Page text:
Recent public statements from central government offices are suddenly referring to big increases in Spain's installed wind capacity objectives. The parliamentary industry commission recently gave the nod to a call for a 40 GW objective by 2010 -- double the existing official objective and around three times the 13.3 GW currently online. Just days later, state energy secretary Ignasi Nieto stressed the need to keep up the current pace to reach 35 GW by 2020. Nieto's target is less ambitious than the commission's target, but it marks a huge leap of faith. Earlier this year he tried to severely reduce payments made to wind generation (Windpower Monthly, January 2007). Alberto Ceña from the Asociación Empresarial Eólica (AEE), the national wind industry group, welcomes the recent signals from Madrid. "Nieto's statements are spurred by the 20% renewables objective approved by the EU's spring summit. The commission call is simply the sum of wind targets from numerous regional governments," he explains. "How these statements shape up into hard policy remains to be seen. And that policy will be vital for overcoming the technical restrictions -- perceived or real -- to wind penetration beyond 2010." The government's current 20.2 GW objective for 2010 is actually a cap based on the maximum wind power capacity considered technically viable by the electricity system operator. To raise the cap, Ceña says the operator demands improved interconnection with France and new pumped hydro storage capacity. "Hugely complex issues, politically and environmentally, but at least the political will to solve them is mounting," says Ceña.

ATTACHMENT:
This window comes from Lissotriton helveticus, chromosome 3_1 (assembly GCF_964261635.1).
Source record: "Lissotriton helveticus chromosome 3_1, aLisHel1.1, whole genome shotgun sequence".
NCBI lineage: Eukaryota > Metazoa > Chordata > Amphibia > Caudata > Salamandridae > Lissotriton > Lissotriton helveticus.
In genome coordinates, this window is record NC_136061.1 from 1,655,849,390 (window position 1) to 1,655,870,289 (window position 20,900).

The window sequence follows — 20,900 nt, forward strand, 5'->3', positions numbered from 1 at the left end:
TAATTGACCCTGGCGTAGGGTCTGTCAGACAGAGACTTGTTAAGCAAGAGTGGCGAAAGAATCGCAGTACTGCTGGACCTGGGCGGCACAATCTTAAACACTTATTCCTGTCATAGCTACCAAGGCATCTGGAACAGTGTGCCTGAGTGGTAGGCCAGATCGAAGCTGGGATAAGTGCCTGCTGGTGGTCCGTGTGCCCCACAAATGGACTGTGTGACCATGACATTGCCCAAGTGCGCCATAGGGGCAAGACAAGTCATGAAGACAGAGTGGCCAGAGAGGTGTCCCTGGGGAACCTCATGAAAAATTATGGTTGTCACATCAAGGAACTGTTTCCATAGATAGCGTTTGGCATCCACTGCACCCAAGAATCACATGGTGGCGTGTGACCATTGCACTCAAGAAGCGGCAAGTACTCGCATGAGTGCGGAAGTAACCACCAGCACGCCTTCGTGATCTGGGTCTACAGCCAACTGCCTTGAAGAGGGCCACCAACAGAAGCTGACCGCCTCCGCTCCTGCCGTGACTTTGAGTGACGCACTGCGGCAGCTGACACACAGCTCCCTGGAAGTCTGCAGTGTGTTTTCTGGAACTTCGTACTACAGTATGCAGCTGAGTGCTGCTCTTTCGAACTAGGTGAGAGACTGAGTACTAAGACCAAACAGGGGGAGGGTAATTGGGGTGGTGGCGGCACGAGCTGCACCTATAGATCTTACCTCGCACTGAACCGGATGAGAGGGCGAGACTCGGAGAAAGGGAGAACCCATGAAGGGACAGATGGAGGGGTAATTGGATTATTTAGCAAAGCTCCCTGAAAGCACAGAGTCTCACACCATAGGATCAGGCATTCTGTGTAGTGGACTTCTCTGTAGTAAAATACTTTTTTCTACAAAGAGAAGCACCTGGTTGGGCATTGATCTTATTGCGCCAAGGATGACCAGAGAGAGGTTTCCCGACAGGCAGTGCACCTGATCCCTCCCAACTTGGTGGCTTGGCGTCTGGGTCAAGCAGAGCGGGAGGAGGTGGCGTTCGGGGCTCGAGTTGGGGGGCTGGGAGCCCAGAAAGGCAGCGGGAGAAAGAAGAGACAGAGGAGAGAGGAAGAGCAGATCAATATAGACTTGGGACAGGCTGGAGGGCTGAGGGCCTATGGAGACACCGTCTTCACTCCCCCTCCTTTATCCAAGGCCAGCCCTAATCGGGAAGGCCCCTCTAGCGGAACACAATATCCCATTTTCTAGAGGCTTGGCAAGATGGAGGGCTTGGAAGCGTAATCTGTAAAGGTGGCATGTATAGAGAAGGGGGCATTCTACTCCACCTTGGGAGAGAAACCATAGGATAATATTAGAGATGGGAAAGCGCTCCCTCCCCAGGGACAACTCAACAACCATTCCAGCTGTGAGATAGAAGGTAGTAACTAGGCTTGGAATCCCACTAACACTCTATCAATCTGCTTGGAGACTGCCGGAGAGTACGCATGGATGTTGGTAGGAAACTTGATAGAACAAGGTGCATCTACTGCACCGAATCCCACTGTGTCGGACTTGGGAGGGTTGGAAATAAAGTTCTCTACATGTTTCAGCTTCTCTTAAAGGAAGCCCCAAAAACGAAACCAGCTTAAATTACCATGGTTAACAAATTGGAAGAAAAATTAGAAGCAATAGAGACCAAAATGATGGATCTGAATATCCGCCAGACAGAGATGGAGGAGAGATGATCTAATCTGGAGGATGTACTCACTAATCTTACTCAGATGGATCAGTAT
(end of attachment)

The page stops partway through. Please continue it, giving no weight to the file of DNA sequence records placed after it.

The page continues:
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Senior Renewable Energy Analyst (WindGEMINI Product Lead) DNV GL Bristol (City Centre), City of Bristol